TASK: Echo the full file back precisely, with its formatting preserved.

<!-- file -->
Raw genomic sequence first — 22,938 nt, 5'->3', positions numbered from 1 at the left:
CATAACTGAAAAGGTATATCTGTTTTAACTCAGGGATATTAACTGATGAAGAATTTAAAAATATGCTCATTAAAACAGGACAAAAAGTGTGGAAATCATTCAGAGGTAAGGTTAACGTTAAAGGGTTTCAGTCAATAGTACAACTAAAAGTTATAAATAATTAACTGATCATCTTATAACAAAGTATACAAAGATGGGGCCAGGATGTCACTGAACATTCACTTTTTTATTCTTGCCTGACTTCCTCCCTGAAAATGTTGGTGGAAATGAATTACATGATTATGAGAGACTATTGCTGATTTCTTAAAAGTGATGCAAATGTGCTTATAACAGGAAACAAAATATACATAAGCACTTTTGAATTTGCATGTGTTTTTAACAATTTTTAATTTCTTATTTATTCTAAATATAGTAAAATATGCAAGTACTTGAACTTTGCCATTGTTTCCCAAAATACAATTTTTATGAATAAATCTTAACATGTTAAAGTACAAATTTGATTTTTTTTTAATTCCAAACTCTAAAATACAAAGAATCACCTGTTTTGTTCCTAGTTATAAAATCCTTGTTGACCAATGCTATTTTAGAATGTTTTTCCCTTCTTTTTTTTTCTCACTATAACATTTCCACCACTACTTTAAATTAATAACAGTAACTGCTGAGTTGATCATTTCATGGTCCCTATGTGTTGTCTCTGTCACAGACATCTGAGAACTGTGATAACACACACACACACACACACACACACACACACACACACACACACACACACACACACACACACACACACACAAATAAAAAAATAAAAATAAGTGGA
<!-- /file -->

Raw genomic sequence first — 22,938 nt, 5'->3', positions numbered from 1 at the left:
CATAACTGAAAAGGTATATCTGTTTTAACTCAGGGATATTAACTGATGAAGAATTTAAAAATATGCTCATTAAAACAGGACAAAAAGTGTGGAAATCATTCAGAGGTAAGGTTAACGTTAAAGGGTTTCAGTCAATAGTACAACTAAAAGTTATAAATAATTAACTGATCATCTTATAACAAAGTATACAAAGATGGGGCCAGGATGTCACTGAACATTCACTTTTTTATTCTTGCCTGACTTCCTCCCTGAAAATGTTGGTGGAAATGAATTACATGATTATGAGAGACTATTGCTGATTTCTTAAAAGTGATGCAAATGTGCTTATAACAGGAAACAAAATATACATAAGCACTTTTGAATTTGCATGTGTTTTTAACAATTTTTAATTTCTTATTTATTCTAAATATAGTAAAATATGCAAGTACTTGAACTTTGCCATTGTTTCCCAAAATACAATTTTTATGAATAAATCTTAACATGTTAAAGTACAAATTTGATTTTTTTTTAATTCCAAACTCTAAAATACAAAGAATCACCTGTTTTGTTCCTAGTTATAAAATCCTTGTTGACCAATGCTATTTTAGAATGTTTTTCCCTTCTTTTTTTTTCTCACTATAACATTTCCACCACTACTTTAAATTAATAACAGTAACTGCTGAGTTGATCATTTCATGGTCCCTATGTGTTGTCTCTGTCACAGACATCTGAGAACTGTGATAACACACACACACACACACACACACACACACACACACACACACACACACACACACACACACACACACACACAAATAAAAAAATAAAAATAAGTGGA